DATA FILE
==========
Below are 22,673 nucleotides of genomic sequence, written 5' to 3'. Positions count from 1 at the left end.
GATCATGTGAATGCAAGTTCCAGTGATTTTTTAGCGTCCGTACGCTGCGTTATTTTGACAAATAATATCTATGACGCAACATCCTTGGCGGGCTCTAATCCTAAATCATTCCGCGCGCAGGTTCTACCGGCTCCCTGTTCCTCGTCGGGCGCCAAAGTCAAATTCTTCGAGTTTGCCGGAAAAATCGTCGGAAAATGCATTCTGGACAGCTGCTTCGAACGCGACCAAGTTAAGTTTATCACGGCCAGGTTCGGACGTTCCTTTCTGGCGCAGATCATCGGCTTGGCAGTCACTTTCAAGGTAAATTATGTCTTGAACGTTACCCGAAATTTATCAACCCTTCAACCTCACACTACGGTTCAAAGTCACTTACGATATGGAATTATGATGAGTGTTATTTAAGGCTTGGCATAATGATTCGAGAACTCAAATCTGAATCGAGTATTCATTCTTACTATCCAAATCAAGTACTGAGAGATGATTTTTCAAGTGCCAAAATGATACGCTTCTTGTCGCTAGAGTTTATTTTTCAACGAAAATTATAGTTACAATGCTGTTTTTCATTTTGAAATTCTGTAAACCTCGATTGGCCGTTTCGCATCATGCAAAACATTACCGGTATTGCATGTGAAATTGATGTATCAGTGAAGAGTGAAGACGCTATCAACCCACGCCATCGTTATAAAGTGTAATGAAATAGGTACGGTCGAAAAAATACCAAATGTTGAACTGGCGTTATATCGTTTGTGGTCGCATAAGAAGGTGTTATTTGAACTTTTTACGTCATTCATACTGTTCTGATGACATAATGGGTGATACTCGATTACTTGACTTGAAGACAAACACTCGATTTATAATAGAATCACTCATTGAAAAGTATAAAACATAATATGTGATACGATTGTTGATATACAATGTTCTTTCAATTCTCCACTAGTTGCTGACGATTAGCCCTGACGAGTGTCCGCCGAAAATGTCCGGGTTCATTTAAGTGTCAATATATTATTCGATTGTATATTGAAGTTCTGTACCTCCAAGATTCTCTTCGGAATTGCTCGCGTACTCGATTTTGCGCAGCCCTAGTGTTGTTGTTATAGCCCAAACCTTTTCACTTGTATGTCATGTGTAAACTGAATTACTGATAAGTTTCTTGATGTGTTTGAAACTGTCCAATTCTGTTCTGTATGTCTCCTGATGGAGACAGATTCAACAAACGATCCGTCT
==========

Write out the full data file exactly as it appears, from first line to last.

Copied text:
Below are 22,673 nucleotides of genomic sequence, written 5' to 3'. Positions count from 1 at the left end.
GATCATGTGAATGCAAGTTCCAGTGATTTTTTAGCGTCCGTACGCTGCGTTATTTTGACAAATAATATCTATGACGCAACATCCTTGGCGGGCTCTAATCCTAAATCATTCCGCGCGCAGGTTCTACCGGCTCCCTGTTCCTCGTCGGGCGCCAAAGTCAAATTCTTCGAGTTTGCCGGAAAAATCGTCGGAAAATGCATTCTGGACAGCTGCTTCGAACGCGACCAAGTTAAGTTTATCACGGCCAGGTTCGGACGTTCCTTTCTGGCGCAGATCATCGGCTTGGCAGTCACTTTCAAGGTAAATTATGTCTTGAACGTTACCCGAAATTTATCAACCCTTCAACCTCACACTACGGTTCAAAGTCACTTACGATATGGAATTATGATGAGTGTTATTTAAGGCTTGGCATAATGATTCGAGAACTCAAATCTGAATCGAGTATTCATTCTTACTATCCAAATCAAGTACTGAGAGATGATTTTTCAAGTGCCAAAATGATACGCTTCTTGTCGCTAGAGTTTATTTTTCAACGAAAATTATAGTTACAATGCTGTTTTTCATTTTGAAATTCTGTAAACCTCGATTGGCCGTTTCGCATCATGCAAAACATTACCGGTATTGCATGTGAAATTGATGTATCAGTGAAGAGTGAAGACGCTATCAACCCACGCCATCGTTATAAAGTGTAATGAAATAGGTACGGTCGAAAAAATACCAAATGTTGAACTGGCGTTATATCGTTTGTGGTCGCATAAGAAGGTGTTATTTGAACTTTTTACGTCATTCATACTGTTCTGATGACATAATGGGTGATACTCGATTACTTGACTTGAAGACAAACACTCGATTTATAATAGAATCACTCATTGAAAAGTATAAAACATAATATGTGATACGATTGTTGATATACAATGTTCTTTCAATTCTCCACTAGTTGCTGACGATTAGCCCTGACGAGTGTCCGCCGAAAATGTCCGGGTTCATTTAAGTGTCAATATATTATTCGATTGTATATTGAAGTTCTGTACCTCCAAGATTCTCTTCGGAATTGCTCGCGTACTCGATTTTGCGCAGCCCTAGTGTTGTTGTTATAGCCCAAACCTTTTCACTTGTATGTCATGTGTAAACTGAATTACTGATAAGTTTCTTGATGTGTTTGAAACTGTCCAATTCTGTTCTGTATGTCTCCTGATGGAGACAGATTCAACAAACGATCCGTCT